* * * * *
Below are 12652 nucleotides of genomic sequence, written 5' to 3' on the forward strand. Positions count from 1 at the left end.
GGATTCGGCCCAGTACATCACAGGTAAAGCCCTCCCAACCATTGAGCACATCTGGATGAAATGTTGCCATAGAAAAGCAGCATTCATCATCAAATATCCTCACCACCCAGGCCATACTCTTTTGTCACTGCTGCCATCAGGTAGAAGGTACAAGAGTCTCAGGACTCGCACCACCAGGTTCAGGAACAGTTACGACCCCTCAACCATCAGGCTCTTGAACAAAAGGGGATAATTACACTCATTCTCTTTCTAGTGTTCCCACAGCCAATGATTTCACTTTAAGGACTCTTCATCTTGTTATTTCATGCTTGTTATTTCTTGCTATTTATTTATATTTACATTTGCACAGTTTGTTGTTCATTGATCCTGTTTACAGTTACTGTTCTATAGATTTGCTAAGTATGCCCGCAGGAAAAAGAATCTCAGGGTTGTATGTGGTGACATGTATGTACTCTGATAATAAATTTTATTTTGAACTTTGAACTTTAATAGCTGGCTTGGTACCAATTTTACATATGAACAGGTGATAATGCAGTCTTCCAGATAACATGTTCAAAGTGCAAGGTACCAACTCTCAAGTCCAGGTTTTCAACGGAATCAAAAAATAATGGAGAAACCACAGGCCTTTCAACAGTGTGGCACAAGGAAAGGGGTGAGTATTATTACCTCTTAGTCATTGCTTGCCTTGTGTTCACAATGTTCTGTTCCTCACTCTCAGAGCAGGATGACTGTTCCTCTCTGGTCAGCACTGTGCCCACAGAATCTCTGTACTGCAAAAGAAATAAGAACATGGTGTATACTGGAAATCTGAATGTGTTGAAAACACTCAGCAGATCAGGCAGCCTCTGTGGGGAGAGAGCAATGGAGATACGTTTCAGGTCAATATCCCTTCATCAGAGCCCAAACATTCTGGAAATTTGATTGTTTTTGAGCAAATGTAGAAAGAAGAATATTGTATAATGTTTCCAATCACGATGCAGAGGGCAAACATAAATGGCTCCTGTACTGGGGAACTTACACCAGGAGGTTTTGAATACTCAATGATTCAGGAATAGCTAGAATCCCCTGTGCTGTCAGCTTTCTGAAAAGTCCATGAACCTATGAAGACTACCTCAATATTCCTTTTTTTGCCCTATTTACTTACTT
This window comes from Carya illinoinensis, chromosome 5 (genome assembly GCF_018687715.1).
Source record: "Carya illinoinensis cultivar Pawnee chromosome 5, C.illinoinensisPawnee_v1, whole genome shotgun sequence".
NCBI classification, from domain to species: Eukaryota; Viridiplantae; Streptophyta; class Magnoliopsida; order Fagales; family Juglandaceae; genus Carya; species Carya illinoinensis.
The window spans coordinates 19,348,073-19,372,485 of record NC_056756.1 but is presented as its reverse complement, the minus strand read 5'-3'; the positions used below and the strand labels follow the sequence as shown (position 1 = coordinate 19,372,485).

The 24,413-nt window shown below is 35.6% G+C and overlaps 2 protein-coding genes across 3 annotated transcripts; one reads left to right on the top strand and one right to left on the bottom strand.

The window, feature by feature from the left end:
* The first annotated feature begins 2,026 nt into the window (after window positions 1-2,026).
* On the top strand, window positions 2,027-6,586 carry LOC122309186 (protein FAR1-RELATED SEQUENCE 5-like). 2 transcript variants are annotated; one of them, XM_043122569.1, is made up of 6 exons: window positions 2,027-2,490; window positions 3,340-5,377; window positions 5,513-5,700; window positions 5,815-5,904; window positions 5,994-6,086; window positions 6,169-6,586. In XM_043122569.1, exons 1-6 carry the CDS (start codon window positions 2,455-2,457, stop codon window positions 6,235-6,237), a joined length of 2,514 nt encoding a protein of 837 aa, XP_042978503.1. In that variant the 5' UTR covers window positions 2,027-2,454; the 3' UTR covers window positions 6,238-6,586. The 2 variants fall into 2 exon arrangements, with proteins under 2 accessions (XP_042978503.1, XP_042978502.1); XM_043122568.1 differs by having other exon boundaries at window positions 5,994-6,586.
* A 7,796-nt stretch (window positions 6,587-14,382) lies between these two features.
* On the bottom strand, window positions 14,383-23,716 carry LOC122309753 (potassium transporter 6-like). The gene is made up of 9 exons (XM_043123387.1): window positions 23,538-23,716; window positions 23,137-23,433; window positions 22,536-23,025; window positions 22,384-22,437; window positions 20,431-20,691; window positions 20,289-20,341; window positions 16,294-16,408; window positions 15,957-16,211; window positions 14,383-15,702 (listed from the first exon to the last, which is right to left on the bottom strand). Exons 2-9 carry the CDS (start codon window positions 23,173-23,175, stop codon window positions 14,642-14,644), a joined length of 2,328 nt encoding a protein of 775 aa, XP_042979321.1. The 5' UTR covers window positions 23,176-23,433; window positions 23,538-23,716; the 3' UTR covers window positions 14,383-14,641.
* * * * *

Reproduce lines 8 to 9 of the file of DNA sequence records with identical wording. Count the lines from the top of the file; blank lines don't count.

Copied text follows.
The window, feature by feature from the left end:
* The first annotated feature begins 2,026 nt into the window (after window positions 1-2,026).